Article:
The May issue of SOLANDER asks why historical fiction doesn’t sell as well as teen vampire books; I think part of the answer is to be found within SOLANDER’s pages. Here, as elsewhere in the historical fiction world, the tone many writers take is akin to that of cranky adults scolding young children to eat their vegetables and forego cake.
I was particularly struck by the Letters section in which an HNS Member takes to task the writers of historical mysteries set in Ancient Egypt & Rome for being set “into a culture where detective style investigations didn’t take place” and then goes on to criticize best-selling author Wilbur Smith.
I cite this not to dispute anyone’s right to like what she likes, but to demonstrate what I think is an unfortunate attitude I’d like to discourage in my fellow historical fiction authors. In my opinion, we should approach history with far more humility. Second, I’d like to avoid attitudes that undermine the commercialism of the genre.
With regard to the point that detective investigations didn’t take place in ancient Rome…that is not a foregone conclusion. While it is true that the Romans didn’t even have the equivalent of a police force until the Augustan Age and that the Romans were untroubled by murders that would demand explanation in the modern world, the fact remains that our own criminal justice system derives, in part, from the Romans. They did have trials. They were interested in justice. And most importantly, the ancient Romans weren’t another species.
We are often struck dumb by the differences between our culture and theirs, when we ought to be humbled at how much we are the same. To insist that no person in ancient Rome could have had an instinct to solve mysteries in detective-like fashion is, to my mind, a presumptuous point of view–one that probably alienates readers and adds nothing to our understanding of history.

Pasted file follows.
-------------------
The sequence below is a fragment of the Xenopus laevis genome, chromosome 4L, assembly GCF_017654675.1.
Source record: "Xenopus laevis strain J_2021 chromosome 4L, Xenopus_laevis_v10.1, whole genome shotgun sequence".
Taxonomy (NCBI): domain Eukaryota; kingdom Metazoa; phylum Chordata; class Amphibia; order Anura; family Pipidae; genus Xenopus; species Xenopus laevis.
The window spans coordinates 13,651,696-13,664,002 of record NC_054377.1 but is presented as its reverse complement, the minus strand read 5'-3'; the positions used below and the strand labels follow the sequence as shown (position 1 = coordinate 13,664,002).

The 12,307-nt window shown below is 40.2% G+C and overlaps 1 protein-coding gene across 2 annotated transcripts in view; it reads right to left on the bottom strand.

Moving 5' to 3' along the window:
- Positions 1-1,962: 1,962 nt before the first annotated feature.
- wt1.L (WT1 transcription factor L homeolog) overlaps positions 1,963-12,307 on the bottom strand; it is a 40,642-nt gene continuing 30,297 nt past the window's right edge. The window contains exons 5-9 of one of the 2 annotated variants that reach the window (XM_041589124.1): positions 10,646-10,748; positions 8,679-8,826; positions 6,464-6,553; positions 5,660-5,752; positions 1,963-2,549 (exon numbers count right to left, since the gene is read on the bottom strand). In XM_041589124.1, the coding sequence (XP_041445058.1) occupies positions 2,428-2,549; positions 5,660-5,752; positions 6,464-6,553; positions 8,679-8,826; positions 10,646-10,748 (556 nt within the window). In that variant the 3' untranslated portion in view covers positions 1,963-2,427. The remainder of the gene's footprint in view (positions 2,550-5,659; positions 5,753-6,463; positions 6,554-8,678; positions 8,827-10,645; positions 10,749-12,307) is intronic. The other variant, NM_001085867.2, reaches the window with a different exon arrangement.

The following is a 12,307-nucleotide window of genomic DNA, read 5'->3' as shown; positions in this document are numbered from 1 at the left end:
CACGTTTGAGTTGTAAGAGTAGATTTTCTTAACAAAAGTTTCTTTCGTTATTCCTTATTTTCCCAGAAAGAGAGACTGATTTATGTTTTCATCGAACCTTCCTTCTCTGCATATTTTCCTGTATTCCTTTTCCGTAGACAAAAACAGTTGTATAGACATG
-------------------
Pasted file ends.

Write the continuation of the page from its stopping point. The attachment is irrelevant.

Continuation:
To the second point, there are all sorts of styles of historical fiction, and we ought not marginalize the flavors we don’t prefer. I believe it’s destructive to the commercial prospects of the genre to imply that the novels of Wilbur Smith are somehow less respectable than those of Colleen McCullough because the latter hews to an enumerative style and the former combines epochs to create epic stories. Both of these authors have seen commercial success and I’ve enjoyed each of them; their audiences overlap. McCullough may have penned the most scholarly fiction written about ancient Rome, but in my reading experience of them both, there isn’t a page of that series that could compete with Wilbur Smith on an emotional level. Neither is inherently better than the other. Wilbur Smith’s River God enchanted a generation of readers who might not otherwise have ever picked up a book about Ancient Egypt, and he’s to be commended for it, not condemned.
As writers it’s our job to serve up a literary banquet. Some of our guests are going to like asparagus and some of them are going to like sweets, and some of them are going to want some of each. If we want to make the commercial market more viable for historical fiction, it seems to me that we ought to encourage the diversity, not rail against it.
Historical fiction doesn’t have to be good for us. It doesn’t have to be filled with fiber. It’s sufficient that it rouses an interest in the time period. That it teaches a little bit and inspires the reader to learn more. It is fiction. It is meant to fill in all the sweet spaces that history leaves blank. This kind of confection can’t rot your teeth, so let them eat cake!